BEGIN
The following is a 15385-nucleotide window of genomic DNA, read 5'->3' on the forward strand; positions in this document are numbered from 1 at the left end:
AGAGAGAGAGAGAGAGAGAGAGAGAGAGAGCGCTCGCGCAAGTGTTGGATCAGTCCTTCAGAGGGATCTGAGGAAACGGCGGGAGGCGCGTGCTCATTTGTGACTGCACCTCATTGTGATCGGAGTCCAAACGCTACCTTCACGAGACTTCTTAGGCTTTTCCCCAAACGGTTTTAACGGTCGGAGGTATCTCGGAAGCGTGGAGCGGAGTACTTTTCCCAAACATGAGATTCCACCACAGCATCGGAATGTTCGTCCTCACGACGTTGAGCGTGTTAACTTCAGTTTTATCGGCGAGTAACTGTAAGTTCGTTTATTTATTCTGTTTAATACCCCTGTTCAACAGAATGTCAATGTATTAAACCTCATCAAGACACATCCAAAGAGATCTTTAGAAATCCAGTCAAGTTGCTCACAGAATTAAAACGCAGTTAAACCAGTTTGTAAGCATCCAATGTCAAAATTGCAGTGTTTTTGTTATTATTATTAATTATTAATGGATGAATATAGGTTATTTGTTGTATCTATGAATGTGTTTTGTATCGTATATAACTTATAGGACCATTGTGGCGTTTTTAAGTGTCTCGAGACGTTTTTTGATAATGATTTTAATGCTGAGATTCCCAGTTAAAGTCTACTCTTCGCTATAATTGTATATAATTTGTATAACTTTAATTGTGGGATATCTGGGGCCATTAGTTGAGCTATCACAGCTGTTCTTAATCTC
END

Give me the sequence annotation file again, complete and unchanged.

The following is a 15385-nucleotide window of genomic DNA, read 5'->3' on the forward strand; positions in this document are numbered from 1 at the left end:
AGAGAGAGAGAGAGAGAGAGAGAGAGAGAGCGCTCGCGCAAGTGTTGGATCAGTCCTTCAGAGGGATCTGAGGAAACGGCGGGAGGCGCGTGCTCATTTGTGACTGCACCTCATTGTGATCGGAGTCCAAACGCTACCTTCACGAGACTTCTTAGGCTTTTCCCCAAACGGTTTTAACGGTCGGAGGTATCTCGGAAGCGTGGAGCGGAGTACTTTTCCCAAACATGAGATTCCACCACAGCATCGGAATGTTCGTCCTCACGACGTTGAGCGTGTTAACTTCAGTTTTATCGGCGAGTAACTGTAAGTTCGTTTATTTATTCTGTTTAATACCCCTGTTCAACAGAATGTCAATGTATTAAACCTCATCAAGACACATCCAAAGAGATCTTTAGAAATCCAGTCAAGTTGCTCACAGAATTAAAACGCAGTTAAACCAGTTTGTAAGCATCCAATGTCAAAATTGCAGTGTTTTTGTTATTATTATTAATTATTAATGGATGAATATAGGTTATTTGTTGTATCTATGAATGTGTTTTGTATCGTATATAACTTATAGGACCATTGTGGCGTTTTTAAGTGTCTCGAGACGTTTTTTGATAATGATTTTAATGCTGAGATTCCCAGTTAAAGTCTACTCTTCGCTATAATTGTATATAATTTGTATAACTTTAATTGTGGGATATCTGGGGCCATTAGTTGAGCTATCACAGCTGTTCTTAATCTC